TikTok Looks Like It’s About To Get A Whole Lot Worse – Here’s Why

Unless a new deal can be agreed, music from the likes of Taylor Swift and Drake could disappear from the platform.

In a statement this week, Universal Music Group (UMG) has said it will pull tracks from TikTok over a dispute in compensation for its artists and songwriters.

If UMG and TikTok are unable to agree a new deal, users will find that music from artists such as Taylor Swift, Drake, and Ariana Grande could disappear from the platform as soon as today.

This comes following the news earlier this month that TikTok Shop is to increase its US seller fees from 2% to 8%, likely annoying a lot of users. 

Time Out For TikTok

TikTok, owned by the Chinese company Bytedance, has an estimated 1.5 billion monthly users, all of whom have access to use music from UMG’s huge roster of artists. However, the Dutch-American-owned music company is prepared to put a stop to this following the publication of an open letter to its artists titled ‘Why We Must Call Time Out On TikTok’.

The crux of the letter revolves around a lack of appropriate compensation for artists and songwriters, stating “TikTok proposed paying our artists and songwriters at a rate that is a fraction of the rate that similarly situated major social platforms pay. Ultimately TikTok is trying to build a music-based business, without paying fair value for the music.”

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UMG is considered one of the big three global music companies, whose licensed artists also include Elton John, The Beatles, Billie Eilish, Adele, and Coldplay.

Music is an integral part of the platform, featuring on roughly 60% of TikTok videos. It also paves the way for trending content and content discovery. Without the likes of Ariana Grande’s latest track or an Elton John classic being available to use, creators are likely to struggle making videos with viral potential and audiences will find a massive black hole in the platform's ability to entertain.

UMG Comes Out Swinging

UMG’s statement also alleged that TikTok is playing dirty and trying to “intimidate” by “selectively removing the music of certain of our developing artists, while keeping on the platform our audience-driving global stars.”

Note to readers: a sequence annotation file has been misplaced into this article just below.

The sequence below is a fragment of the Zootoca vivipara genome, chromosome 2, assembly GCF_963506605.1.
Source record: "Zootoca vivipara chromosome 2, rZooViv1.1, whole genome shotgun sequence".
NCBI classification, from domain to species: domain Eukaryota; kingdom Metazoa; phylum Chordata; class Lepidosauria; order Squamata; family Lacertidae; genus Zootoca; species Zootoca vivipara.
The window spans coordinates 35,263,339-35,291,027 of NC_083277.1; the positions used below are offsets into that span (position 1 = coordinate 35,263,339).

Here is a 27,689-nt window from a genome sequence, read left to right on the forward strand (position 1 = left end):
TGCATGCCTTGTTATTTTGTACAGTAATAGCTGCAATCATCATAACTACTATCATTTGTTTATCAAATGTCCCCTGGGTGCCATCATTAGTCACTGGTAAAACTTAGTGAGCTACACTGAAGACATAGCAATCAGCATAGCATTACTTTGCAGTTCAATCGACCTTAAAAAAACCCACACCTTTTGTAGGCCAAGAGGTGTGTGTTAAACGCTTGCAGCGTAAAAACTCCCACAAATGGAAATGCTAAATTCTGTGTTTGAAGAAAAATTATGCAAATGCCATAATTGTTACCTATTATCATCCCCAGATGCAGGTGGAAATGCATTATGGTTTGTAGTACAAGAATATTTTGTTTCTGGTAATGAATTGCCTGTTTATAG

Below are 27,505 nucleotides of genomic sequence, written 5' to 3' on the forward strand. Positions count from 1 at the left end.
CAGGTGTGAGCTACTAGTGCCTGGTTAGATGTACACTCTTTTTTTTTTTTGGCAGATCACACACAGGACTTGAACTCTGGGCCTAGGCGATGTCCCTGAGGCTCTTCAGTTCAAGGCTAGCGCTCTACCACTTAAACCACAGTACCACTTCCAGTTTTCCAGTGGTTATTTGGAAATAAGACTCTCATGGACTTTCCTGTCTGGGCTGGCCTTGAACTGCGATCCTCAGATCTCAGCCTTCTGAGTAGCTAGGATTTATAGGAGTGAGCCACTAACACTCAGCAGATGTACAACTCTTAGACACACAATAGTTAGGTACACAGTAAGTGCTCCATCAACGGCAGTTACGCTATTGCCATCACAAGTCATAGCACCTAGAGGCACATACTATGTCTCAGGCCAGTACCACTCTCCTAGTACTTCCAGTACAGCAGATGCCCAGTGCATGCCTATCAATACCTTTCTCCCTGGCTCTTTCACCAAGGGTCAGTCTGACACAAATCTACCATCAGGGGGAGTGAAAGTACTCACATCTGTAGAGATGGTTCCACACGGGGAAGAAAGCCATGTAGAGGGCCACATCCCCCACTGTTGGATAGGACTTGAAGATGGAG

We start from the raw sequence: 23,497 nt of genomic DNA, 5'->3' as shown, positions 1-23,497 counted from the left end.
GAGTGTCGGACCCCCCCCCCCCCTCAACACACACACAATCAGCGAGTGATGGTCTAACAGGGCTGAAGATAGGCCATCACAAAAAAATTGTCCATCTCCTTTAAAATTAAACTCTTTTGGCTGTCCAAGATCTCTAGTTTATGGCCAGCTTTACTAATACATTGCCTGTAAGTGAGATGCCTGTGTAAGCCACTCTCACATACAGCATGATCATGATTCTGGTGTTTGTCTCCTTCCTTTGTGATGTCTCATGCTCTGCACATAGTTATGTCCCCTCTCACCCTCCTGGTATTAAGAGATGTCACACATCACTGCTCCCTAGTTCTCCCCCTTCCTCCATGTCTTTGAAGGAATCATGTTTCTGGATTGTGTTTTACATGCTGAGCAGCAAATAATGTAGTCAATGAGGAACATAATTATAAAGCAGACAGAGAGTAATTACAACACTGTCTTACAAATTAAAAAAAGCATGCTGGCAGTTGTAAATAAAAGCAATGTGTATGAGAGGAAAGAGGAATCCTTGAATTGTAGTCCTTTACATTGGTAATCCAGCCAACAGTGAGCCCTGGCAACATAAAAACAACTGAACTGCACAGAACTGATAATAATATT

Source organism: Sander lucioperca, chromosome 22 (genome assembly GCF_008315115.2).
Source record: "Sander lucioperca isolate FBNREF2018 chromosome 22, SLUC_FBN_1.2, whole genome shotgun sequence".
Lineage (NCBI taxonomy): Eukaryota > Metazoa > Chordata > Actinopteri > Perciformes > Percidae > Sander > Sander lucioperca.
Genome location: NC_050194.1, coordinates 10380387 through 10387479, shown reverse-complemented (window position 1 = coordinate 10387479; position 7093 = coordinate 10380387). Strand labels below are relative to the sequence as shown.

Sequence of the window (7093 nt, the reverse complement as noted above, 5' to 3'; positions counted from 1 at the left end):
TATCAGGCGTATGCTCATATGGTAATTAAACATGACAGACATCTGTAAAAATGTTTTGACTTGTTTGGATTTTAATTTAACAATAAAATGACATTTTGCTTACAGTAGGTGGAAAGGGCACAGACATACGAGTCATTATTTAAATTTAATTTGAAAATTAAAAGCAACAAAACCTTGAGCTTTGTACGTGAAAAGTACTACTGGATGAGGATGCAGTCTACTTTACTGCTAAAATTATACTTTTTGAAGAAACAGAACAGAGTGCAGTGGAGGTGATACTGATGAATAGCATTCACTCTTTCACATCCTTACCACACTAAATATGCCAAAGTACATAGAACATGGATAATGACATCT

“As our negotiations continued, TikTok attempted to bully us into accepting a deal worth less than the previous deal, far less than fair market value and not reflective of their exponential growth” UMG said.

According to the music company, TikTok only accounts for 1% of its advertising revenue, despite its artists making up 80% of the platform's most popular bands and singers last year.

While it hasn’t responded to specific accusations raised by UMG, TikTok has come out to say that the company is creating a “false narrative and rhetoric” while using deals with other major music labels – such as Warner Music Group – as a way to back up their point that they are being fair with their deals.

In a scathing attempt to paint UMG as greedy, TikTok stated: “The fact is they have chosen to walk away from the powerful support of a platform with well over a billion users that serves as a free promotional and discovery vehicle for their talent”. 

More Complaints from UMG

Compensation aside, UMG let loose on TikTok’s inability to deal with the “tidal wave of hate speech, bigotry, bullying and harassment on the platform”. Calling the platform’s approach to removing infringing or problematic content as the “digital equivalent of ‘Whack-a-Mole’”. With this, the music giant is seemingly out to protect its artists – many of whom fall victim to music infringement – from all angles. 

Similarly, concerns about AI were also laid bare. According to UMG, the platform is “flooded” with AI-generated recordings, as well as in-app tools that promote the creation and use of AI music. It claims that this will in turn reduce the royalty pool for human artists and likens it to sponsoring artist replacement by AI.

UMG is seemingly standing firm on its stance to not “[concede] to a bad deal that undervalues music and short changes artists and songwriters as well as their fans.” So for now it looks like the compensation ball is firmly in TikTok’s court.

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Written by:
Ellis Di Cataldo (MA) has over 9 years experience writing about, and for, some of the world’s biggest tech companies. She's been the lead writer across digital campaigns, always-on content and worldwide product launches, for global brands including Sony, Electrolux, Byrd, The Open University and Barclaycard. Her particular areas of interest are business trends, startup stories and product news.
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